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Vietnam Dong Finally Devalued

The Central Bank of Vietnam finally acceded to reality and devalued its currency, the Vietnam Dong, by 3%. Prior to the change, the Dong (as well as its neighbor, the Chinese Yuan, which has also experienced a decline) was one of the few relative winners of the credit crisis. Perhaps this was because the currency had already depreciated significantly in recent years (35% since 1994), as well as because it remains fixed to the Dollar and hence it is impossible for the markets to short it when it becomes overvalued. Vietnam continues to be plagued by double-digit inflation and a surging current account imbalance, which suggest that the currency will probably have to suffer an additional 'correction' before reaching a sustainable level. In fact, the black market rate remains well below the official rate, reports Bloomberg News:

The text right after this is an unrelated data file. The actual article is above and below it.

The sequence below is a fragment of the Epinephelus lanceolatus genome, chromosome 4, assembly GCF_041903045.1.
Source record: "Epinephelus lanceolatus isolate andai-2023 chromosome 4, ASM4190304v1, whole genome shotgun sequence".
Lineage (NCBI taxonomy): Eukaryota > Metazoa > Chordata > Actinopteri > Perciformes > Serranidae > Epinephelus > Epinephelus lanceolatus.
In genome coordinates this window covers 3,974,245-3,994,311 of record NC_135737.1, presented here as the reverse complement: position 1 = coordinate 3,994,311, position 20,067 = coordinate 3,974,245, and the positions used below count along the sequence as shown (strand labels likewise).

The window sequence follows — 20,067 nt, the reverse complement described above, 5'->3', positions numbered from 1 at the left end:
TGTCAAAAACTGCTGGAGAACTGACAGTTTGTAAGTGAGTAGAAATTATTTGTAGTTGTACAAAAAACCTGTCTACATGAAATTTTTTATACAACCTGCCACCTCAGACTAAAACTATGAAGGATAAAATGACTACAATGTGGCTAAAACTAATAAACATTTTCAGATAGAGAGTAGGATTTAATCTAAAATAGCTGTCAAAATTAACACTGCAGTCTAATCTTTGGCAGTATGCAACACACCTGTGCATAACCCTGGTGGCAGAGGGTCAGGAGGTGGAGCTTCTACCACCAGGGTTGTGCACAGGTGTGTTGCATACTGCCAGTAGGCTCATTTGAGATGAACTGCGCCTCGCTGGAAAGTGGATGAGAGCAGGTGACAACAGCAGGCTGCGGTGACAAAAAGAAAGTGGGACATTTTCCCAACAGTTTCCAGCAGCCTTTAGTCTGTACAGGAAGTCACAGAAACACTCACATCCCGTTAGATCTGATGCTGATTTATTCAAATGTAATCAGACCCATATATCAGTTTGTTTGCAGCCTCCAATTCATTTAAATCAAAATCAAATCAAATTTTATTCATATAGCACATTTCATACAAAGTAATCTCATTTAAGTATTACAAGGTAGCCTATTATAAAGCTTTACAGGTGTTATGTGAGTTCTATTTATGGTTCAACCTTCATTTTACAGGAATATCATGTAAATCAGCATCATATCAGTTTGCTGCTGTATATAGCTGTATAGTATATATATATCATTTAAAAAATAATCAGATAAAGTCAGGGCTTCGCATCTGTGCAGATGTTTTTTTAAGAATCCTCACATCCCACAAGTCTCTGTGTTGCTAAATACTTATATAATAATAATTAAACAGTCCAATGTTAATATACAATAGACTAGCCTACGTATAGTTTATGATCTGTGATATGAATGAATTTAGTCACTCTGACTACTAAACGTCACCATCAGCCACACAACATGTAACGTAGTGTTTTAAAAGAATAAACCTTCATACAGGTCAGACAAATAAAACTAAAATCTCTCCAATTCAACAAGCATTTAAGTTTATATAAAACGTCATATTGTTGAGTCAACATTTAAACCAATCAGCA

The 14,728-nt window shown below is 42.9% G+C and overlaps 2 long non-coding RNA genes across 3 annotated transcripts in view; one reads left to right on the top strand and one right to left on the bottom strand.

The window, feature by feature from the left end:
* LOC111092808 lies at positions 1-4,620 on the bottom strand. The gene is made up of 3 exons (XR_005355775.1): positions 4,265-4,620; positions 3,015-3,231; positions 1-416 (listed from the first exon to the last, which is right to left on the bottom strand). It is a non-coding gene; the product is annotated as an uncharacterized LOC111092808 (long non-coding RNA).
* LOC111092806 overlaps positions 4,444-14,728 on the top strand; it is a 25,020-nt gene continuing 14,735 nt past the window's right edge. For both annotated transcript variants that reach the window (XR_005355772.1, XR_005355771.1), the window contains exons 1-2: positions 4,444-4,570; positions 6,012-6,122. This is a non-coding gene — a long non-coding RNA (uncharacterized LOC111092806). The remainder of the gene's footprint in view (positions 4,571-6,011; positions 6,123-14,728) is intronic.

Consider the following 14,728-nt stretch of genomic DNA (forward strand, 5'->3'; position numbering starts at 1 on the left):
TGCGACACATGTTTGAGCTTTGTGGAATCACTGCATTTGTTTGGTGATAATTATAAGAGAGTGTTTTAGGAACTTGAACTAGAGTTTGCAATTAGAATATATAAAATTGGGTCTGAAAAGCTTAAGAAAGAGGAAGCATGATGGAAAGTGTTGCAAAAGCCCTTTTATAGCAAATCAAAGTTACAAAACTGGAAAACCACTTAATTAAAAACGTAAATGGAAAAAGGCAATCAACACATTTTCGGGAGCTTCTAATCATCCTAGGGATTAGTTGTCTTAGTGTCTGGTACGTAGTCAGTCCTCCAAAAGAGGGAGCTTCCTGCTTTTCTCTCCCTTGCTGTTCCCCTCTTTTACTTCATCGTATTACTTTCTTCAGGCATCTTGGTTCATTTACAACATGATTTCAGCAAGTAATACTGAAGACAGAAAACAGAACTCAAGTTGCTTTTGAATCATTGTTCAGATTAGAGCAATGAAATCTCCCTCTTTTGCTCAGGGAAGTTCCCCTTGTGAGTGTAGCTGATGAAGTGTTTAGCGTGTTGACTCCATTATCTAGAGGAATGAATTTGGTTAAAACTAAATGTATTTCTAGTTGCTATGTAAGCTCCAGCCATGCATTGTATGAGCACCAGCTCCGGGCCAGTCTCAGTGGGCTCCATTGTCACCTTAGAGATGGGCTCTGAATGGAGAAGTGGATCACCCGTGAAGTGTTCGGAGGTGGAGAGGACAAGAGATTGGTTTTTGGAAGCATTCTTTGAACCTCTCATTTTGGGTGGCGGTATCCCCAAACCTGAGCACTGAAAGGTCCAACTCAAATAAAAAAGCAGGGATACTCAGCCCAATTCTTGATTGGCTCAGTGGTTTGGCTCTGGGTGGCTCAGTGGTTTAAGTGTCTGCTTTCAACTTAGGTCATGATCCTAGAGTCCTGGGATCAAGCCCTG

The devaluation followed five interest-rate cuts by the
central bank this quarter to help bolster the economy. Policy
makers last lowered the benchmark rate on Dec. 19 by the most
ever this year to 8.5 percent, from 10 percent.

Read More: Vietnam Devalues Dong to Fight Slowdown, Help Exports